Riga Holocaust Museum to Remain Open After City Waives Rent

A man stands inside the Riga Ghetto Museum in Riga, Latvia on Jan. 11, 2014. (Fishman/Ullstein via Getty Images via JTA)

By Cnaan Liphshiz

The city government of Riga, Latvia, waived its demand for rent from a Holocaust museum whose director said it couldn’t afford to pay.

The Riga City Council on Monday withdrew its intention to collect $12,000 in rent per month from the Riga Ghetto Museum, one of the Latvian capital’s three Holocaust museums, Rabbi Menachem Barkahan, who heads the Shamir Association that runs the museum, told the Jewish Telegraphic Agency.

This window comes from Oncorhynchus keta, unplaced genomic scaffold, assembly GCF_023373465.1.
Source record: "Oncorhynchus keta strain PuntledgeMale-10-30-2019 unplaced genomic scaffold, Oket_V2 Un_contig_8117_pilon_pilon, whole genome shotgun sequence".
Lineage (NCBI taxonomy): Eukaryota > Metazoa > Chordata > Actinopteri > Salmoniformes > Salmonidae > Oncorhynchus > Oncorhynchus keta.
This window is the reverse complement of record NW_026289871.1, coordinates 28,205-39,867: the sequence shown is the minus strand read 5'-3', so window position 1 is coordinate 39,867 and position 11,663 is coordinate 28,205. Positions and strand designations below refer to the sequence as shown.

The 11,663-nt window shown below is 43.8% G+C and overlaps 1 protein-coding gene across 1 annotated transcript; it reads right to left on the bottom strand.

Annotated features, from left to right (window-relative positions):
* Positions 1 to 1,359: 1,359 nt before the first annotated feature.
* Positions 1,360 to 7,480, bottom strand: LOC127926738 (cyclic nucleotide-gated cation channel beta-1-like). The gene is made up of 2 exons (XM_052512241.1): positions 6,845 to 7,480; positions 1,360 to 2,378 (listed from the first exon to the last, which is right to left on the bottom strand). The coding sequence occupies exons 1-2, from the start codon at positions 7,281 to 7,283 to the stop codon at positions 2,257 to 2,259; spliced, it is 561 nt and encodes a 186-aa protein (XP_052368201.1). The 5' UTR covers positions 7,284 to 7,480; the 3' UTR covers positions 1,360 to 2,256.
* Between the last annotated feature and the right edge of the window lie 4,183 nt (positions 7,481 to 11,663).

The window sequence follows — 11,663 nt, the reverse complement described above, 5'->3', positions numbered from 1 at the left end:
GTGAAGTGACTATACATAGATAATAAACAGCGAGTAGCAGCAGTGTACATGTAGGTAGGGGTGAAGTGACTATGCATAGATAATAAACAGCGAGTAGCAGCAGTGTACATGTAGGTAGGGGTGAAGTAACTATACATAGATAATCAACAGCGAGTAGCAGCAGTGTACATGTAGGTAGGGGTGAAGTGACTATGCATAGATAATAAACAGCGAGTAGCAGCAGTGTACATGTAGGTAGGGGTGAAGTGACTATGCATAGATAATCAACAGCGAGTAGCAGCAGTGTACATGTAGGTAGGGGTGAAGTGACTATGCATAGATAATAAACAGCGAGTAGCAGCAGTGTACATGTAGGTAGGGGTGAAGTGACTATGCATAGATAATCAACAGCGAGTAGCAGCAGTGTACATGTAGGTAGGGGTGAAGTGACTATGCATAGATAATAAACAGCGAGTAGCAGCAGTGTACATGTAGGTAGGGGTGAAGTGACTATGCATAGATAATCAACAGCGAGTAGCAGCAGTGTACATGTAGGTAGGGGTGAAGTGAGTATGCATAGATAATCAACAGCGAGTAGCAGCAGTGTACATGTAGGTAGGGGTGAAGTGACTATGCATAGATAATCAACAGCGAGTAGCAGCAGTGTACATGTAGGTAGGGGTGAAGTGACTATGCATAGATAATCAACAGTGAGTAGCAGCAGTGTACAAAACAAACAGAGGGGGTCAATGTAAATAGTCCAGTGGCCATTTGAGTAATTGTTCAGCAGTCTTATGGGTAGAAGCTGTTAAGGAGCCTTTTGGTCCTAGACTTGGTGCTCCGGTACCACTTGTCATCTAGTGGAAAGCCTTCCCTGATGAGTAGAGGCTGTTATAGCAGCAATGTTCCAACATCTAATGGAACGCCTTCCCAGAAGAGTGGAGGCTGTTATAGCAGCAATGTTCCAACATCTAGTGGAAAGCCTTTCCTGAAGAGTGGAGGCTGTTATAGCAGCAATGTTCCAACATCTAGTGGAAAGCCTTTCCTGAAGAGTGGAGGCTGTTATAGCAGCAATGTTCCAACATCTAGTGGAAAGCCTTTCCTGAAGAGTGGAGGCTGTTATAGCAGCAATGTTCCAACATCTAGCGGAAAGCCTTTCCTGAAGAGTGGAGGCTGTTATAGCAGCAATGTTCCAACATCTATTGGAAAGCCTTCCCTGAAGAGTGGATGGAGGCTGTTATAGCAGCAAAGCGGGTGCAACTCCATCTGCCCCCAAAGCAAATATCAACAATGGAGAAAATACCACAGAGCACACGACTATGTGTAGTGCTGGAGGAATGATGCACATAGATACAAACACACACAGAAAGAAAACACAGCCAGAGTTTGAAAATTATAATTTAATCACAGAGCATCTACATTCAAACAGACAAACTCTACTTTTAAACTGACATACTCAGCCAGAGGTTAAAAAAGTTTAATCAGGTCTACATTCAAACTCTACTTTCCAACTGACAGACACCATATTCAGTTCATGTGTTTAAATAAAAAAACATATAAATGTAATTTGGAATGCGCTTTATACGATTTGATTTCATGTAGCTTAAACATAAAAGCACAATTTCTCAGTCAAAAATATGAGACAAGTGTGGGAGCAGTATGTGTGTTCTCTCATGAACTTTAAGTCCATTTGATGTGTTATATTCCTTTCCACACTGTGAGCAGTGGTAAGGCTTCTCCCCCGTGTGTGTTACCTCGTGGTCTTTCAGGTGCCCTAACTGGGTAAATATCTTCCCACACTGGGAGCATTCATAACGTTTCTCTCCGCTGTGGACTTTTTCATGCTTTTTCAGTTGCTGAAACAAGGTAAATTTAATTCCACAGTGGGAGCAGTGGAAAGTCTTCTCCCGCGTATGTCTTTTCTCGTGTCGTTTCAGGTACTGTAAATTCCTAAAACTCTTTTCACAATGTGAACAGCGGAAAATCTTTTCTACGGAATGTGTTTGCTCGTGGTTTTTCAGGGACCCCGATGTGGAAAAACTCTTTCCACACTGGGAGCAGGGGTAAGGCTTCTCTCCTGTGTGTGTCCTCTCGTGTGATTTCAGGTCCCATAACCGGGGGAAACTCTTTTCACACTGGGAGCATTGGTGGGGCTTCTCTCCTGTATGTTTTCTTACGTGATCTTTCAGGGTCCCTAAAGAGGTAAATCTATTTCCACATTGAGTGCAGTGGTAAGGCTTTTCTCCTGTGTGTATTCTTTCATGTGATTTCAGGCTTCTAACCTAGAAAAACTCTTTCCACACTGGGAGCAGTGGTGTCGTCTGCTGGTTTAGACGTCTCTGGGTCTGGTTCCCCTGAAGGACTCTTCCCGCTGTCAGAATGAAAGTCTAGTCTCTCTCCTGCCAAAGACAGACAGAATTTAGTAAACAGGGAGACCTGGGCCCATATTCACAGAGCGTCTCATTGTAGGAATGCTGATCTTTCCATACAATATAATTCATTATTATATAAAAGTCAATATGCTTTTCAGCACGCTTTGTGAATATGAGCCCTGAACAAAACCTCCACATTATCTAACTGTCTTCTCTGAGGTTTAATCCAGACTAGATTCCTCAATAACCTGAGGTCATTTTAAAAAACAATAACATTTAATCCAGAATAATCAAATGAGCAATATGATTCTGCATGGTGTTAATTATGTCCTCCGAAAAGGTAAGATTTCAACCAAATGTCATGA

The city also revised its plan to rezone most of the area it had leased to the museum for 10 years, agreeing to take away only half of its allocated 6,500 square feet. “This will allow the museum to keep its main exhibition, Ghetto Street, as is,” Shamir Association said in a statement Tuesday.

The museum’s previous 10-year lease, which expired this year, did not charge any rent.

Shamir “welcomed the decision, and thanked the council for choosing to maintain the agreement,” the statement read.

The Nazis and their collaborators murdered about 70,000 Jews in Latvia during the Holocaust. The Riga Ghetto refers to areas of the city where Jews were forced to live during the Holocaust.


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